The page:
Zimmerman and the Privatization of Everything
Robert Geroux July 14, 2013 - 7:50pm
My contribution to the debate surrounding the Zimmerman verdict will be short and (one hopes) sweet. It isn’t grounded in any particular expertise in case law. It’s just meant to be a pessimstic observation about the loss of (a) common sense.
Political philosophers after Hobbes draw a distinction between an enemy and a criminal. An enemy is someone defined by sovereign power. One state declares war on another, and when this happens, their citizens become enemies. A criminal in contrast is someone who represents an affront to the law, and who in a sense lives outside the law; the threat that he represents is private. One’s Second Amendment right to bear arms is in this context clearly a duty and obligation, an imperative to face down and defeat the enemy or enemies of one’s country. It’s not the same as a universal “right” to define and fight criminals. Of all people, John Locke understood the dangers inherent in this point of distinction: he argued that in a so-called state of nature without public authority, every individual could engage in self-defense. However, the egregious excesses of that condition – men using lethal force to avenge petty insults or crimes against property for example – was according to Locke what led human beings to leave that condition and enter into the social contract.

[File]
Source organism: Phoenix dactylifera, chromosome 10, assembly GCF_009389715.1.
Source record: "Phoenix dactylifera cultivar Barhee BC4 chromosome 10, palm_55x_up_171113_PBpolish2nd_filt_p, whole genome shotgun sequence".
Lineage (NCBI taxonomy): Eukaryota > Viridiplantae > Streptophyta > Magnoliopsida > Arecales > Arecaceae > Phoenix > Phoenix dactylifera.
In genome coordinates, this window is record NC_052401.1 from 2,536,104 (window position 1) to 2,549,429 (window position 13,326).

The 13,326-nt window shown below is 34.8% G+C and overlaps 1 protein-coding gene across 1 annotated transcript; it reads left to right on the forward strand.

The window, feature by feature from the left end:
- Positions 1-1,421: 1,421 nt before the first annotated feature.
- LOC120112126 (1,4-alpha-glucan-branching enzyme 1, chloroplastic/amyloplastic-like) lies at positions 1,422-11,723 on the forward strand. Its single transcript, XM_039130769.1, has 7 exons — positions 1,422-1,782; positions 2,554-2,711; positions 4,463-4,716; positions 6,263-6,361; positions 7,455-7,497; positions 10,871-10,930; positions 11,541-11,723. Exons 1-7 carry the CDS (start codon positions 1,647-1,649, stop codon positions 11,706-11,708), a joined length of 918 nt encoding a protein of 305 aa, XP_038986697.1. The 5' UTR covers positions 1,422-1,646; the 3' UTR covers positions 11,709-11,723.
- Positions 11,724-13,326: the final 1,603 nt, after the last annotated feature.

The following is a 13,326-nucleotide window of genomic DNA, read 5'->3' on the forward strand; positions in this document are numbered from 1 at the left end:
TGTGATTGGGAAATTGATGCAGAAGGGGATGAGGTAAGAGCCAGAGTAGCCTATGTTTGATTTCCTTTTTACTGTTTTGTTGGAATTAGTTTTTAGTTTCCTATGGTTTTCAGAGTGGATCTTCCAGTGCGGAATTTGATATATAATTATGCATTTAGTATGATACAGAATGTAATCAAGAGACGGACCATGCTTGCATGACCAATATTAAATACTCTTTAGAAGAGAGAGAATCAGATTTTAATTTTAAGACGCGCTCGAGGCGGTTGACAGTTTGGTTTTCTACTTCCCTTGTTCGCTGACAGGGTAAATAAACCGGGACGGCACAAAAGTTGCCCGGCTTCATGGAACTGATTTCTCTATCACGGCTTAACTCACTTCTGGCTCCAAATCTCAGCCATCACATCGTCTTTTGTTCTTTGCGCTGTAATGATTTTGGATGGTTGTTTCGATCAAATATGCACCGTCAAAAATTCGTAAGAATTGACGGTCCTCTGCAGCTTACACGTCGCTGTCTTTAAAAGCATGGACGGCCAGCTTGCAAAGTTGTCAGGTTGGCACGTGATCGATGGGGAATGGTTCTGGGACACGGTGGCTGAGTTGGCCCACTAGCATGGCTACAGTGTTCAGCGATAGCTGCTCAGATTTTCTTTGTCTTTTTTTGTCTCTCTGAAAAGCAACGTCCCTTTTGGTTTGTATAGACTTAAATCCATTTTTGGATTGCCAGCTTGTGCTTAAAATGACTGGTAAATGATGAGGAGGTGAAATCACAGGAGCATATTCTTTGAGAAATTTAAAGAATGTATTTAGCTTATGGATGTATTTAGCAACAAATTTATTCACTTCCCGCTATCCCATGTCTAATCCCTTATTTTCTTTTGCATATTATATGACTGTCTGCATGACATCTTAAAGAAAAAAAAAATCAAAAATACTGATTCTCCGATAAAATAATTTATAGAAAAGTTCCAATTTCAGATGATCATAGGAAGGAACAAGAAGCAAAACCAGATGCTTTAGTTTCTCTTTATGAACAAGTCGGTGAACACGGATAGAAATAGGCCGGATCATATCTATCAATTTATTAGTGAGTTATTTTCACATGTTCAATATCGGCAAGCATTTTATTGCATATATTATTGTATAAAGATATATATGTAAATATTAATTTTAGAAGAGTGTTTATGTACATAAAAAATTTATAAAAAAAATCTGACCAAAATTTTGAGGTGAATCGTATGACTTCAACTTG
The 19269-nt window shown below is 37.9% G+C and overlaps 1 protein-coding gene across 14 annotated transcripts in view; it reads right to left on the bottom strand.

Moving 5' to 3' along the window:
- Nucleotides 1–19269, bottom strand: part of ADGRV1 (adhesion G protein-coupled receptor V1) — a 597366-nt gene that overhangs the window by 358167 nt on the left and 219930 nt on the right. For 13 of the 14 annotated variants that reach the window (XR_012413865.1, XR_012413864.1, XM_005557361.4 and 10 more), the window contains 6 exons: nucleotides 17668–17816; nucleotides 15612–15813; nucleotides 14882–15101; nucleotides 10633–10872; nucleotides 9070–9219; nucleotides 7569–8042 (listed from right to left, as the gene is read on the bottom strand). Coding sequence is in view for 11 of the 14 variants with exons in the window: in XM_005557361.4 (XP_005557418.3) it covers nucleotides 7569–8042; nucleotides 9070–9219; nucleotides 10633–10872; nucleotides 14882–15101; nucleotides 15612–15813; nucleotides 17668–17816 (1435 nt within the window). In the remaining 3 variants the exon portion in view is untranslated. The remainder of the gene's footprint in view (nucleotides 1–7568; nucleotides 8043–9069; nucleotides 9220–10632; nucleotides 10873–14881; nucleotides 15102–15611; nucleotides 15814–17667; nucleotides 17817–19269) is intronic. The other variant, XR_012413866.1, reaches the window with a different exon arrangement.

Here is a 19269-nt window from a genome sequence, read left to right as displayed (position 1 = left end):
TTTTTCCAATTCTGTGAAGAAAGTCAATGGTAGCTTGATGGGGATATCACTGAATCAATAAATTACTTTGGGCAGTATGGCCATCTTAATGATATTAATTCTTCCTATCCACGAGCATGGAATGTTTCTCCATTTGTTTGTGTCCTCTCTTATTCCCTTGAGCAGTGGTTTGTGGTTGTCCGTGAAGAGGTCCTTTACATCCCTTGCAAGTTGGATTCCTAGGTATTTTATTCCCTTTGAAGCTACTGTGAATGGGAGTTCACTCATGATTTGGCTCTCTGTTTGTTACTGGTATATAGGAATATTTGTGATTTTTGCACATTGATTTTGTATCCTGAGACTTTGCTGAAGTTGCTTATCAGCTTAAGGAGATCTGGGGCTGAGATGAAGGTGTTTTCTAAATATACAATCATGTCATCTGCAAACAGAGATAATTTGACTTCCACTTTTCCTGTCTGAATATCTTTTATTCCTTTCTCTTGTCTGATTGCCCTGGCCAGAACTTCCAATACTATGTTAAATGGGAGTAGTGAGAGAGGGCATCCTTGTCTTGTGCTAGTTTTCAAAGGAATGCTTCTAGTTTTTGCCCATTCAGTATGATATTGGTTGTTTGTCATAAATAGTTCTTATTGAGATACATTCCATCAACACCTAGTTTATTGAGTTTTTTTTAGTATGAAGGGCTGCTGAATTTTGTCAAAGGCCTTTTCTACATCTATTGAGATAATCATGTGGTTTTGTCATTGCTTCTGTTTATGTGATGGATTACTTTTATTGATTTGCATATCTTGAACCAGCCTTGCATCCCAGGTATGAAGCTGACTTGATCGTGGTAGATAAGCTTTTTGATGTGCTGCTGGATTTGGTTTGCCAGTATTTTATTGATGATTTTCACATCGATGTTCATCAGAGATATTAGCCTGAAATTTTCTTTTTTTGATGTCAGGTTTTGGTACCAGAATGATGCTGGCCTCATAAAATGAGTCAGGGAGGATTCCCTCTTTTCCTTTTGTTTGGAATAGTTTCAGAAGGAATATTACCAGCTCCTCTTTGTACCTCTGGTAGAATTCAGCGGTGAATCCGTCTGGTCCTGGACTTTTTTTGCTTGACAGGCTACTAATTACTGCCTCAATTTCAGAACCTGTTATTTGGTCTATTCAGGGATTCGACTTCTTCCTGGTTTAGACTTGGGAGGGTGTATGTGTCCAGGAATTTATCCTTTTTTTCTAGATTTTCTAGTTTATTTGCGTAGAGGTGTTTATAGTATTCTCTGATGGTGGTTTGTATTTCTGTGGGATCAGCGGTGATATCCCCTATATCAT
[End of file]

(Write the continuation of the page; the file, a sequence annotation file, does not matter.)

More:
We no longer live in Locke’s state of nature – in truth we never did – and yet laws like Florida’s “Stand Your Ground” assume that we do. Such laws diminsh the Second Amendment by turning common defense into a hunt for “bad guys.” What once conveyed a vision of virtuous citizen-soldiers now evokes a world full of private contractors, a tremulous and bellicose mass of individuals, each with his particular grievances and shadowy comprehensions of threat, fully empowered to use lethal force. It's a tragic distortion.
Commentators on the Zimmerman case are already discussing it in terms of a conflict between what the law mandates versus the pursuit of justice. In my eyes, the terms are much clearer: it represents nothing more than the forward march of the privatization of everything.
About the Author
Robert Geroux is a political theorist and assistant professor of political science at DePauw University.